Architectural Potential Energy

[Image: From the forthcoming Pamphlet Architecture #32 by Stasus].

The forthcoming Pamphlet Architecture #32, on the theme of “resilience,” will be authored by Matt Ozga-Lawn and James A. Craig of Stasus, a young design firm based in Edinburgh and London.

[Images: From the forthcoming Pamphlet Architecture #32 by Stasus].

The pamphlet, which will explore a series of post-industrial sites in the city of Warsaw—”a desolate area of disused freight rail tracks, commercial lots, gasometer buildings and other industrial apparatus,” as the architects describe it—is more explicitly narrative than the other pamphlets that have been most recently published.

“The scope and intent of our book,” Stasus writes, citing such influences as Piranesi and Andrei Tarkovsky’s film Stalker, “is to highlight the importance of forgotten landscapes in our cities and the potentialities that can be extracted from them.”

A sprawling, unplanned city centre threatens a desolate landscape that still embodies many resilient aspects of the city. In many ways, the “value” of this landscape, though barren, could be said to exceed that of the new centre. The profound additional meanings inherent to a disused rail track in Warsaw, for example, eclipse the meanings inherent to a city block of financial skyscrapers. Rather than replace or erase these attributes, we aimed to augment the resiliency of the meanings that were embodied in every element of the landscape we stumbled across. As our design process progressed this methodology spread to every aspect of our thinking.

Within this urban landscape “on the edge of oblivion,” as they describe it, “frozen, awaiting the imminent state of transition from one state to the next,” they focused on a series of found objects and particular locations—a kind of readymade architectural forensics of the city.

[Images: From the forthcoming Pamphlet Architecture #32 by Stasus].

Their chosen strategy seems to have arisen directly from a course taught at the University of Edinburgh by professor Mark Dorrian.

As Dorrian himself explains, his students were urged “to set aside all familiar hierarchies, and recognize that dust, a discarded piece of paper or a scratch on the floor is as important as a window, cornice, column or door. We are in a situation in which everything counts—or at least in which we can discount nothing.” Overlooked minor objects, apparently without use, and peripheral spaces of the city, apparently without residents, were thus taken as central to the course’s architectural intentions.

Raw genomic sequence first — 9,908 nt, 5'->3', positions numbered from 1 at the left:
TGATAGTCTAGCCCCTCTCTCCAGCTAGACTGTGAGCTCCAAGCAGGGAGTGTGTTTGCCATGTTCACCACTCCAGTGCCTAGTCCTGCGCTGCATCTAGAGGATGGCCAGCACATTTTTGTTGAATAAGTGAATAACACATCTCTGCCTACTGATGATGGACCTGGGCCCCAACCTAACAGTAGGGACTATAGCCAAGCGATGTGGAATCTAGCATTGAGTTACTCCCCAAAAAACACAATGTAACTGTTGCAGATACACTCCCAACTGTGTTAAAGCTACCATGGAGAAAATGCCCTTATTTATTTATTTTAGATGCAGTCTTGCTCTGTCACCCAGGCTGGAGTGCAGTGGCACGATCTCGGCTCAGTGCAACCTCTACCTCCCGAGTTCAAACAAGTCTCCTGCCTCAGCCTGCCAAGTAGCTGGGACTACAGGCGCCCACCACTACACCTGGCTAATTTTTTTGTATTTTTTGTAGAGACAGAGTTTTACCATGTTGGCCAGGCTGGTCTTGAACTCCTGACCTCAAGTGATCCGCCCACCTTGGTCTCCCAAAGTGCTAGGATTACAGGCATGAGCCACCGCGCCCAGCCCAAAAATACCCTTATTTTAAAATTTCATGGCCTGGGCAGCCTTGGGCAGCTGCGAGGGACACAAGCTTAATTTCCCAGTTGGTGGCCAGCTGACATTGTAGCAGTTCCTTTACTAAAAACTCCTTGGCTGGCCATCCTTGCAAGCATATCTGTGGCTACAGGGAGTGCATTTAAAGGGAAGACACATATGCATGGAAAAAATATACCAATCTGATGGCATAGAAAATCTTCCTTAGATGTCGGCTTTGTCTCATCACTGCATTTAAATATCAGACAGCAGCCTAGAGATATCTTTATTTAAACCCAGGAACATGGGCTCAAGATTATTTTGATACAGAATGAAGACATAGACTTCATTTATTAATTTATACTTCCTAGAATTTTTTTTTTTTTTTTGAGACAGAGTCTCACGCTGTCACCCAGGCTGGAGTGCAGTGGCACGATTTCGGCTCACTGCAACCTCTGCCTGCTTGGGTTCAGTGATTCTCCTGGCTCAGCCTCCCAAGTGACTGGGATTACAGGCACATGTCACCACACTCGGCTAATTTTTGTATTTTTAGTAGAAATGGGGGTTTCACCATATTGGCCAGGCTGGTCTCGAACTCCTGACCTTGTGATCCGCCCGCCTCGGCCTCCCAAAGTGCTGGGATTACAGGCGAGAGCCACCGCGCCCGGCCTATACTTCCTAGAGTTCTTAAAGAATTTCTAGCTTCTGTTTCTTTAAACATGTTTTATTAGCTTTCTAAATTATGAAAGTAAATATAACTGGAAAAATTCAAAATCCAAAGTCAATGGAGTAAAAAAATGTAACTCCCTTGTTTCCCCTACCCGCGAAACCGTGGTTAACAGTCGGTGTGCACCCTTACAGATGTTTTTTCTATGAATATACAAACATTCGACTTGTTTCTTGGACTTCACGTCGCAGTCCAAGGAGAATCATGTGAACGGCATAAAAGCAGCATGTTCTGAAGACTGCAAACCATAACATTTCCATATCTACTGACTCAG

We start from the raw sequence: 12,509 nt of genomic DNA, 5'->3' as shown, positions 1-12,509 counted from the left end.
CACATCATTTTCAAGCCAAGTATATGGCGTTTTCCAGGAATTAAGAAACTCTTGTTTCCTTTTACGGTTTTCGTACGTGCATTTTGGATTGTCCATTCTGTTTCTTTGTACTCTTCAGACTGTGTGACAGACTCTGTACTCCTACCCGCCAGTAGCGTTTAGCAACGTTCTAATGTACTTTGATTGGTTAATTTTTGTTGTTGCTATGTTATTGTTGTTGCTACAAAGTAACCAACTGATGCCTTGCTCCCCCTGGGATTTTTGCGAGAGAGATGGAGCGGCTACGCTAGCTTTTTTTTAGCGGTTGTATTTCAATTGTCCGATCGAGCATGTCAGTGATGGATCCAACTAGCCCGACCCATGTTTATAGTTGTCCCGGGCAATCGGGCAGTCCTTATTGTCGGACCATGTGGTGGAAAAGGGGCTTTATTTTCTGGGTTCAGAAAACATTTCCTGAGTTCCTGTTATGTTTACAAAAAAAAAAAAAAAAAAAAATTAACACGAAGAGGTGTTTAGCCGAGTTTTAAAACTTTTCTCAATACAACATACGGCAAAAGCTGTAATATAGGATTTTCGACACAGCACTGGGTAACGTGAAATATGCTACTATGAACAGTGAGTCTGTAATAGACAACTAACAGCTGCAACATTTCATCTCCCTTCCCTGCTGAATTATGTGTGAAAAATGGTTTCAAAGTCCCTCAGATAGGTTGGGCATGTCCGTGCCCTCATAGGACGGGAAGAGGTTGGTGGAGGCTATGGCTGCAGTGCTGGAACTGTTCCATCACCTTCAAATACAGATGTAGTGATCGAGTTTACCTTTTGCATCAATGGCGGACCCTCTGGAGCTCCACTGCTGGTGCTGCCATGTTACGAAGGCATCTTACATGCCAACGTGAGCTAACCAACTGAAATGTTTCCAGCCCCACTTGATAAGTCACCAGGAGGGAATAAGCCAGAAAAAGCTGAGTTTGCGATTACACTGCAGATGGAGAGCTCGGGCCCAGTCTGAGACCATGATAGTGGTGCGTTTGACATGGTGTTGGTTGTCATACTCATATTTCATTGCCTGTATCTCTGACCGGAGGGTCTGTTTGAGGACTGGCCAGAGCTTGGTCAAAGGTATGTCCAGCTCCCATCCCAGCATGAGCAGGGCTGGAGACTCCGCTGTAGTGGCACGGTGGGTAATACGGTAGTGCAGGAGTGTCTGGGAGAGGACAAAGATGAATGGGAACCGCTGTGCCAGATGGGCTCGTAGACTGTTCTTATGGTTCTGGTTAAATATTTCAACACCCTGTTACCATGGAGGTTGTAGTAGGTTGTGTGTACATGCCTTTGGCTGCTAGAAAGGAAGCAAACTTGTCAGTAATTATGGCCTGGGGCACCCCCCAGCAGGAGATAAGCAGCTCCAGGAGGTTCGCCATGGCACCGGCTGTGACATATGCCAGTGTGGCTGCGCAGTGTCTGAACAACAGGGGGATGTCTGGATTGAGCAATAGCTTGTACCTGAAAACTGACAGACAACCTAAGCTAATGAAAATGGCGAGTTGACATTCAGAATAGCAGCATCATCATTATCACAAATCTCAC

[Images: From the forthcoming Pamphlet Architecture #32 by Stasus].

For their part, Stasus interpreted this design brief as requiring the use of narrative in order to help them reveal their site’s future spatial possibilities. In their own words:

Once identified, the design process takes the form of a testing and investigation of the properties inherent to these existing landscapes of possibilities. The more resistant certain elements are to transformation, deletion, or manipulation, the more they are worked into the design process and become adapted within and integral to design “outputs.” The approach is therefore vastly different from a blank-paper methodology. Rather than creating our own clearing for design work, we aim to identify the most resilient elements within our field of exploration. These may be meanings passed through material context, implied mythical narratives, incidental connotations, historical and pre-historical implications.

“Our design process could therefore be described as an investigation of the resilient qualities of that which exists, a navigation of resilient landscapes,” they summarize.

And it is the work that came out of that course that thus forms the conceptual backbone for the work that will soon appear as Pamphlet Architecture #32.

[Images: Derelict landscapes and optical devices scaled up to the size of megastructures, by Stasus].

In his introductory essay for the pamphlets, Dorrian suggests that Stasus’s work “draws upon the strange imagined half-lives of obsolescent and anachronistic things” that are “charged with the future.”

Put another way, abandoned objects, locations, and spaces have a particular kind of architectural potential energy, a lack of precise definition that allows them to hover somewhere between promise and realization; however misleading it might actually be, then, dereliction implies a unique capacity for transformation—an ability to assume radically new spatial characteristics in the future—whilst simultaneously presenting what we could describe as fossils of an earlier world, one that has long since disappeared or ceased to operate.

[Images: From the forthcoming Pamphlet Architecture #32 by Stasus].

In any case, I’ve included some preliminary images from the pamphlet here, as well as some project images by Stasus; for more, check out Stasus’s website and keep your eye out for the Pamphlet itself, which I assume will be out sometime in the autumn.

4 thoughts on “Architectural Potential Energy”

  1. Saw this project in the end of year exhibition for the MArch program at my University. Didn't expect to see it here, congrats guys!

    Looking forward to Part 2!

  2. Recent Chrysler/Eminem commercials aside, the city of Detroit might just be a perfect location for something like this.

    It would sure beat the Robocop statue that people have been trying to get erected.

Leave a Reply

Your email address will not be published. Required fields are marked *

This site uses Akismet to reduce spam. Learn how your comment data is processed.